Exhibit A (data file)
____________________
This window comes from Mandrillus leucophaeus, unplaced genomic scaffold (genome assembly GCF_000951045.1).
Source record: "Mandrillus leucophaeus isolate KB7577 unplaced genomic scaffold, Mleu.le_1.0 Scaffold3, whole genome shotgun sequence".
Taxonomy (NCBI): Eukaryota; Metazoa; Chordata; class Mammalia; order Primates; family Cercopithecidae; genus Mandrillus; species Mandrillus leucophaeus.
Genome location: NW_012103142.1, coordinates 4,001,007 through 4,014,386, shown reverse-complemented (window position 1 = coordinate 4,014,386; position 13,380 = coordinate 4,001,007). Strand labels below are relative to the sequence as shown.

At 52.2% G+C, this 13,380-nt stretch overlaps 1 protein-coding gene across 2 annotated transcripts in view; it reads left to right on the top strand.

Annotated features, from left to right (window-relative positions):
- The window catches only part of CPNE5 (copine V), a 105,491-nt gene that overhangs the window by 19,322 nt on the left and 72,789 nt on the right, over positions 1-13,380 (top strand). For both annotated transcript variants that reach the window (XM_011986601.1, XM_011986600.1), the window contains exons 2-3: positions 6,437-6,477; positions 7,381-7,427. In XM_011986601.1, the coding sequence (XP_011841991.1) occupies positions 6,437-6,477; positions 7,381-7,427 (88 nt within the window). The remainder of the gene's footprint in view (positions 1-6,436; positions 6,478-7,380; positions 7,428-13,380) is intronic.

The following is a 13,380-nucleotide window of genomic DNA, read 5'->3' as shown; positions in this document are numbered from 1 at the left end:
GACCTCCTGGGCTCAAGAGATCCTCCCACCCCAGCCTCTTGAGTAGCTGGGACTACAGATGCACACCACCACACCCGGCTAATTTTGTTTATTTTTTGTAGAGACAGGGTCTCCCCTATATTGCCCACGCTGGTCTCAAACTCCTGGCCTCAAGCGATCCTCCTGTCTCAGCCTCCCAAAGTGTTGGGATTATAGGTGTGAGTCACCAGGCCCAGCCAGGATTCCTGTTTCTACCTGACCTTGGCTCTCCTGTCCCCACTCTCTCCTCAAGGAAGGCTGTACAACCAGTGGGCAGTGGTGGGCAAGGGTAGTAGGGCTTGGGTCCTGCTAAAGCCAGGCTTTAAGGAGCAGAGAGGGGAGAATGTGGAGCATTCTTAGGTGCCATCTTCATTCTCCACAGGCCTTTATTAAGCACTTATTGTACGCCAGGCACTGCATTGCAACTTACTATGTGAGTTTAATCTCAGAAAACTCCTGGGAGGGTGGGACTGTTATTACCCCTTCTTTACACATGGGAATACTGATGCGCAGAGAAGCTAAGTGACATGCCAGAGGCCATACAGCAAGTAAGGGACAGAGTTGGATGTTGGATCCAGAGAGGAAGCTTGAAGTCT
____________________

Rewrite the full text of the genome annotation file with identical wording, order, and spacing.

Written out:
This window comes from Mandrillus leucophaeus, unplaced genomic scaffold (genome assembly GCF_000951045.1).
Source record: "Mandrillus leucophaeus isolate KB7577 unplaced genomic scaffold, Mleu.le_1.0 Scaffold3, whole genome shotgun sequence".
Taxonomy (NCBI): Eukaryota; Metazoa; Chordata; class Mammalia; order Primates; family Cercopithecidae; genus Mandrillus; species Mandrillus leucophaeus.
Genome location: NW_012103142.1, coordinates 4,001,007 through 4,014,386, shown reverse-complemented (window position 1 = coordinate 4,014,386; position 13,380 = coordinate 4,001,007). Strand labels below are relative to the sequence as shown.

At 52.2% G+C, this 13,380-nt stretch overlaps 1 protein-coding gene across 2 annotated transcripts in view; it reads left to right on the top strand.

Annotated features, from left to right (window-relative positions):
- The window catches only part of CPNE5 (copine V), a 105,491-nt gene that overhangs the window by 19,322 nt on the left and 72,789 nt on the right, over positions 1-13,380 (top strand). For both annotated transcript variants that reach the window (XM_011986601.1, XM_011986600.1), the window contains exons 2-3: positions 6,437-6,477; positions 7,381-7,427. In XM_011986601.1, the coding sequence (XP_011841991.1) occupies positions 6,437-6,477; positions 7,381-7,427 (88 nt within the window). The remainder of the gene's footprint in view (positions 1-6,436; positions 6,478-7,380; positions 7,428-13,380) is intronic.

The following is a 13,380-nucleotide window of genomic DNA, read 5'->3' as shown; positions in this document are numbered from 1 at the left end:
GACCTCCTGGGCTCAAGAGATCCTCCCACCCCAGCCTCTTGAGTAGCTGGGACTACAGATGCACACCACCACACCCGGCTAATTTTGTTTATTTTTTGTAGAGACAGGGTCTCCCCTATATTGCCCACGCTGGTCTCAAACTCCTGGCCTCAAGCGATCCTCCTGTCTCAGCCTCCCAAAGTGTTGGGATTATAGGTGTGAGTCACCAGGCCCAGCCAGGATTCCTGTTTCTACCTGACCTTGGCTCTCCTGTCCCCACTCTCTCCTCAAGGAAGGCTGTACAACCAGTGGGCAGTGGTGGGCAAGGGTAGTAGGGCTTGGGTCCTGCTAAAGCCAGGCTTTAAGGAGCAGAGAGGGGAGAATGTGGAGCATTCTTAGGTGCCATCTTCATTCTCCACAGGCCTTTATTAAGCACTTATTGTACGCCAGGCACTGCATTGCAACTTACTATGTGAGTTTAATCTCAGAAAACTCCTGGGAGGGTGGGACTGTTATTACCCCTTCTTTACACATGGGAATACTGATGCGCAGAGAAGCTAAGTGACATGCCAGAGGCCATACAGCAAGTAAGGGACAGAGTTGGATGTTGGATCCAGAGAGGAAGCTTGAAGTCT